Tuesday, 24 September 2013

Cemetery Tour Part 1

Now Mr GBT has kindly replaced the elastic band in the pc we are up and running again!

Saturday morning and I espy a free tour of our local cemetery- huzzah I thought right up my street and so it proved to be.

The cemetery is still in use and was built in the 1890s after its predecessor became full. Originally it had two chapels- one for C of E and the other for Catholic burials. Thankfully such a setup is no longer necessary and the differing Christian outlooks sit side by side. The site really does reflect the multicultural society we live in as there is a separate area for Muslim burials which allow for the bodies to be buried facing Mecca nor is it just restricted burials now. The internment or scattering of ashes is also welcomed- the latter is in a designated area within the memorial garden and families are able to buy a plaque and a rose bush in remembrance of their loved ones if they so wish.

The tour really was quite fascinating. Historically as we moved around the grounds we were able to see the more familiar standardised Victorian headstones moving towards the vast range of modern headstones in varying materials available today. Indeed the stamp of individuality within reason is not discouraged and there are many special touches which make each grave personal to the loved ones left behind. Some examples below to give you an idea of some of the range there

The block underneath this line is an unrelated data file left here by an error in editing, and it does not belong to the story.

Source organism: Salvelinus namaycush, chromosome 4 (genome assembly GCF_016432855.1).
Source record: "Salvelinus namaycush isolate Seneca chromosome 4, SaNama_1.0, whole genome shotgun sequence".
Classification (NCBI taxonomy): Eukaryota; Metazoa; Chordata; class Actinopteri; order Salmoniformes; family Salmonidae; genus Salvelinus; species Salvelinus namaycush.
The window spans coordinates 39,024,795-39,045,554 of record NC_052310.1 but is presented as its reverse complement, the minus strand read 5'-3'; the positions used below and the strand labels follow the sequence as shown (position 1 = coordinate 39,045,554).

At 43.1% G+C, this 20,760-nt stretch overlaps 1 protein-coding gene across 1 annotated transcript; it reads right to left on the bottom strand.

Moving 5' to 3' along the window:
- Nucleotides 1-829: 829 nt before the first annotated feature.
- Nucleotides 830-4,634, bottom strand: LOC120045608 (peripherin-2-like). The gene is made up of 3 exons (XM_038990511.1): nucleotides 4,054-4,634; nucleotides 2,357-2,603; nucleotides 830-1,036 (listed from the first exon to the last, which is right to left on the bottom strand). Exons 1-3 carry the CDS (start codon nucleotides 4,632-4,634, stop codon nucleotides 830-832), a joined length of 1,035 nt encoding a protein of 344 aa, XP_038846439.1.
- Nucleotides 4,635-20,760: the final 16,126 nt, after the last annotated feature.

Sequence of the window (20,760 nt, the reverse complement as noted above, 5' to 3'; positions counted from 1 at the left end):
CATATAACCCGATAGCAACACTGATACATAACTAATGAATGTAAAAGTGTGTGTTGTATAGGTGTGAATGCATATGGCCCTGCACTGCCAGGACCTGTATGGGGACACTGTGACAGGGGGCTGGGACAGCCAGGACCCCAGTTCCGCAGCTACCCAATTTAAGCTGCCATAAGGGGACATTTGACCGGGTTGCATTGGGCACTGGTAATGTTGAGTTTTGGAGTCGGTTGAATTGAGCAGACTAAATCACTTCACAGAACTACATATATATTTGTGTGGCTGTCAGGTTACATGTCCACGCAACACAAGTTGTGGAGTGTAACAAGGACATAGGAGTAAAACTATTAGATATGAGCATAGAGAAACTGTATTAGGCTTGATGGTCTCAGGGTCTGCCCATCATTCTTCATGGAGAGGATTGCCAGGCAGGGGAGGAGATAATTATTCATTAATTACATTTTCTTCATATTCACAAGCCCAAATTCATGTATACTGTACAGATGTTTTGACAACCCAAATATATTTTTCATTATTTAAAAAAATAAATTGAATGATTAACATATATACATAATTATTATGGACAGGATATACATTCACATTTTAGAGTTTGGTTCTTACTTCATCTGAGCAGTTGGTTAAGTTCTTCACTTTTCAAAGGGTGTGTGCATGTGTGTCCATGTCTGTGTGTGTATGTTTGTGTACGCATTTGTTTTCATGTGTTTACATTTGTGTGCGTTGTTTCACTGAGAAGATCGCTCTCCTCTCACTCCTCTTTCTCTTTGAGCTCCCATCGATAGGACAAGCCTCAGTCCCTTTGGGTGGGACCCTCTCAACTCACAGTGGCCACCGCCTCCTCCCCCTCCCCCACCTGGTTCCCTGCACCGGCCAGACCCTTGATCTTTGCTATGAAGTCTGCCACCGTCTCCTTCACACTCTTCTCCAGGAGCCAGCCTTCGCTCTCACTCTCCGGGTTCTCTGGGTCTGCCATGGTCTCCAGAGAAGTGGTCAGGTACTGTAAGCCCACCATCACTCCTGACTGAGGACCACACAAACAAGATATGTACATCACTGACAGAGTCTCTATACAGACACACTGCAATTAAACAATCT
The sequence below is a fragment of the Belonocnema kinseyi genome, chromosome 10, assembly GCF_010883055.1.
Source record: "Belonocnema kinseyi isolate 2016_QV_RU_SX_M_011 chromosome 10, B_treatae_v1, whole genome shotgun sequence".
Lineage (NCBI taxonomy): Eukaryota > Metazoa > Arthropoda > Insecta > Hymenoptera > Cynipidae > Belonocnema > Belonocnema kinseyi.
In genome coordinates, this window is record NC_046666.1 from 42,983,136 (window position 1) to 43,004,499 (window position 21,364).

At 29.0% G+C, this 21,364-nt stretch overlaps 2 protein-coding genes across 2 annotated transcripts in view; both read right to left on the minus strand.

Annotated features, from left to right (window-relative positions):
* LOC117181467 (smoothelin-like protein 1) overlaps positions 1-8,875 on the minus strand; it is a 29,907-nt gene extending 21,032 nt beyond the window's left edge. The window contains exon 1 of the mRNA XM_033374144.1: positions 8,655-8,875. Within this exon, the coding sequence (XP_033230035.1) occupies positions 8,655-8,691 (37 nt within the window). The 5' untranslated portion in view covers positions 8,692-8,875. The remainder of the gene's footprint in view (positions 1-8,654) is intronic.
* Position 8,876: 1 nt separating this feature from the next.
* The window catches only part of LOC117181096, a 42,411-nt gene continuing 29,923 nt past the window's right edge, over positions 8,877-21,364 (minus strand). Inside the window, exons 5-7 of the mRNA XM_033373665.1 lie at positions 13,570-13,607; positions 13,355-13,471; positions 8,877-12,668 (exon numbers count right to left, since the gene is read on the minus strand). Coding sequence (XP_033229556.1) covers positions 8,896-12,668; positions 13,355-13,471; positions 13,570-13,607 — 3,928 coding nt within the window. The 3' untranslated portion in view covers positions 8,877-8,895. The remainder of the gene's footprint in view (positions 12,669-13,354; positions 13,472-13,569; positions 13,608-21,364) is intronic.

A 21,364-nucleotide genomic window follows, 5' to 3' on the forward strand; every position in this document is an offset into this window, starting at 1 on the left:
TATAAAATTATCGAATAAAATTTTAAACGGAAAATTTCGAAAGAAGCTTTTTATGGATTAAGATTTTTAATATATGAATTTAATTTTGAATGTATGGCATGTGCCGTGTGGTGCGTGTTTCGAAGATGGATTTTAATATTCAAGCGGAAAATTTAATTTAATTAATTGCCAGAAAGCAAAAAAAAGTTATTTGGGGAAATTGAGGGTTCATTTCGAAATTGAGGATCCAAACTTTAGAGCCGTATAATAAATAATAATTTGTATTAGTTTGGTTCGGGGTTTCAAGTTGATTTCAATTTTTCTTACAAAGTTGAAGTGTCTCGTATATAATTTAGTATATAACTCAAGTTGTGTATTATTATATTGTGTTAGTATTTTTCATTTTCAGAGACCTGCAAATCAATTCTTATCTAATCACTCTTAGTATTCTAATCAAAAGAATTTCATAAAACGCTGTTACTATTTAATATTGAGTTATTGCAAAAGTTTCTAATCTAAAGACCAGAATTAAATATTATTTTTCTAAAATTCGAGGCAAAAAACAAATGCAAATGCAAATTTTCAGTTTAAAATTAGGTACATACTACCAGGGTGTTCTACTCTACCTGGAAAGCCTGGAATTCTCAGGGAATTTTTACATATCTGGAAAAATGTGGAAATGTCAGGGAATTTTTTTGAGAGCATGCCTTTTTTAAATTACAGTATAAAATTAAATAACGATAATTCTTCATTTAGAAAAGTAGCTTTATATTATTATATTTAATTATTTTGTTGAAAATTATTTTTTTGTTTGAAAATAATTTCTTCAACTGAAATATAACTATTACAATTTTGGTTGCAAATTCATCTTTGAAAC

The stories we were told as walked round provoked quite a range of emotions. The lives cut short by the two world wars all marked by identical graves and the Germans shot down whose ashes were first buried here and then re interred over in Guildford. This gentleman won the Victoria Cross in active service and unusually lived to tell the tale
This I found to be personally very poignant- a memorial to all those babies who are lost before birth. It affects many women but is not spoken of openly- I certainly would have drawn great solace from it if such a place had been available to me when I was coming to terms with my own personal loss many years ago.
Then there were the humorous tales- the dilemma of the retired doctor wondering what to do with the John Doe skeleton he had had since his student days- in answer to that one they buried him. As well as the curious- I would love to ask the family why on one gravestone it simply said "I won" or this on another. The description frankly doesn't really tell you a lot about the man- I mused whether he was actually liked by his family or not!

To stop this becoming too photo heavy I shall put up part two which concentrates on the other aspect of the cemetery as a valued green space within an urban area.

Arilx


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